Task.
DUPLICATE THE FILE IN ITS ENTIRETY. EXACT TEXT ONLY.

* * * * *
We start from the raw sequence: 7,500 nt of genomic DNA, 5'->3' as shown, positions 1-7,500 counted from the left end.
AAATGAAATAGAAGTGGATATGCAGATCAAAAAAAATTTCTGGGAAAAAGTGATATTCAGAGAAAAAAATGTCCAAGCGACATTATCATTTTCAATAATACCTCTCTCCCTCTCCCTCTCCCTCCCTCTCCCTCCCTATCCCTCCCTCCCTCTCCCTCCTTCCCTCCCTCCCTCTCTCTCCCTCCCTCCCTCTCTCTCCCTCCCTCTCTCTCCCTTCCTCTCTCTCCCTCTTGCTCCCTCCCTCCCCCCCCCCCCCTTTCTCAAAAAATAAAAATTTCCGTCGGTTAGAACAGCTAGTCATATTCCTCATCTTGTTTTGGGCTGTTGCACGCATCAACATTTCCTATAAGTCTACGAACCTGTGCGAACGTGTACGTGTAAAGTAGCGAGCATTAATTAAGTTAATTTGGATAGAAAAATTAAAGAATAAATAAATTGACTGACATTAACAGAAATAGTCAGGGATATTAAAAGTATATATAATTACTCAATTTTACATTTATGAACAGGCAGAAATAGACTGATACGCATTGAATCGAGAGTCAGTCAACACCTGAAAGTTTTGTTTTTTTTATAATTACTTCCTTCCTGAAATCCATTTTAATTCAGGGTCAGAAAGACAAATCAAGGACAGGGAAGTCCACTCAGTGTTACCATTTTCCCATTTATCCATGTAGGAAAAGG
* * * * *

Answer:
We start from the raw sequence: 7,500 nt of genomic DNA, 5'->3' as shown, positions 1-7,500 counted from the left end.
AAATGAAATAGAAGTGGATATGCAGATCAAAAAAAATTTCTGGGAAAAAGTGATATTCAGAGAAAAAAATGTCCAAGCGACATTATCATTTTCAATAATACCTCTCTCCCTCTCCCTCTCCCTCCCTCTCCCTCCCTATCCCTCCCTCCCTCTCCCTCCTTCCCTCCCTCCCTCTCTCTCCCTCCCTCCCTCTCTCTCCCTCCCTCTCTCTCCCTTCCTCTCTCTCCCTCTTGCTCCCTCCCTCCCCCCCCCCCCCTTTCTCAAAAAATAAAAATTTCCGTCGGTTAGAACAGCTAGTCATATTCCTCATCTTGTTTTGGGCTGTTGCACGCATCAACATTTCCTATAAGTCTACGAACCTGTGCGAACGTGTACGTGTAAAGTAGCGAGCATTAATTAAGTTAATTTGGATAGAAAAATTAAAGAATAAATAAATTGACTGACATTAACAGAAATAGTCAGGGATATTAAAAGTATATATAATTACTCAATTTTACATTTATGAACAGGCAGAAATAGACTGATACGCATTGAATCGAGAGTCAGTCAACACCTGAAAGTTTTGTTTTTTTTATAATTACTTCCTTCCTGAAATCCATTTTAATTCAGGGTCAGAAAGACAAATCAAGGACAGGGAAGTCCACTCAGTGTTACCATTTTCCCATTTATCCATGTAGGAAAAGG